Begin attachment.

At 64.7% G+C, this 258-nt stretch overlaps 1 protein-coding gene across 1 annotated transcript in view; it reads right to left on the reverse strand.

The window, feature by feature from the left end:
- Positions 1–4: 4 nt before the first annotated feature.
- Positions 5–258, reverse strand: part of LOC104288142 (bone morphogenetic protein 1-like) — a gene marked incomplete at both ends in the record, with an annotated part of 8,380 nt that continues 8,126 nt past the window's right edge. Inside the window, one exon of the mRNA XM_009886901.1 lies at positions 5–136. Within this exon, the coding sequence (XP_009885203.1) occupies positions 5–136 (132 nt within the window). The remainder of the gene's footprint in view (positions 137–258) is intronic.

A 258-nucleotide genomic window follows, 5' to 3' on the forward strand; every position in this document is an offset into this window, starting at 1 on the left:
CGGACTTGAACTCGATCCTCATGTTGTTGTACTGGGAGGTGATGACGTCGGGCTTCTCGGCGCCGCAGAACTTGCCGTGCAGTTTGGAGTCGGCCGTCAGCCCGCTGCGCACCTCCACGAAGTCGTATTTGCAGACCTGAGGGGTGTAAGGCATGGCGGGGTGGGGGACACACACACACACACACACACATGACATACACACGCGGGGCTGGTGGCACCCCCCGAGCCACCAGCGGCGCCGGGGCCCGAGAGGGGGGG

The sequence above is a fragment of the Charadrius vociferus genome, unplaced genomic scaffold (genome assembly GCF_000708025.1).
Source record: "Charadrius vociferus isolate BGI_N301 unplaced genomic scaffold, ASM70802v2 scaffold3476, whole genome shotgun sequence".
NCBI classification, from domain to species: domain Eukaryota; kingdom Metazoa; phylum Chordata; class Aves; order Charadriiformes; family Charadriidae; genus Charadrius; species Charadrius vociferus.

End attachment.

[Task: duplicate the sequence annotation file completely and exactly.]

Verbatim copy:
At 64.7% G+C, this 258-nt stretch overlaps 1 protein-coding gene across 1 annotated transcript in view; it reads right to left on the reverse strand.

The window, feature by feature from the left end:
- Positions 1–4: 4 nt before the first annotated feature.
- Positions 5–258, reverse strand: part of LOC104288142 (bone morphogenetic protein 1-like) — a gene marked incomplete at both ends in the record, with an annotated part of 8,380 nt that continues 8,126 nt past the window's right edge. Inside the window, one exon of the mRNA XM_009886901.1 lies at positions 5–136. Within this exon, the coding sequence (XP_009885203.1) occupies positions 5–136 (132 nt within the window). The remainder of the gene's footprint in view (positions 137–258) is intronic.

A 258-nucleotide genomic window follows, 5' to 3' on the forward strand; every position in this document is an offset into this window, starting at 1 on the left:
CGGACTTGAACTCGATCCTCATGTTGTTGTACTGGGAGGTGATGACGTCGGGCTTCTCGGCGCCGCAGAACTTGCCGTGCAGTTTGGAGTCGGCCGTCAGCCCGCTGCGCACCTCCACGAAGTCGTATTTGCAGACCTGAGGGGTGTAAGGCATGGCGGGGTGGGGGACACACACACACACACACACACATGACATACACACGCGGGGCTGGTGGCACCCCCCGAGCCACCAGCGGCGCCGGGGCCCGAGAGGGGGGG

The sequence above is a fragment of the Charadrius vociferus genome, unplaced genomic scaffold (genome assembly GCF_000708025.1).
Source record: "Charadrius vociferus isolate BGI_N301 unplaced genomic scaffold, ASM70802v2 scaffold3476, whole genome shotgun sequence".
NCBI classification, from domain to species: domain Eukaryota; kingdom Metazoa; phylum Chordata; class Aves; order Charadriiformes; family Charadriidae; genus Charadrius; species Charadrius vociferus.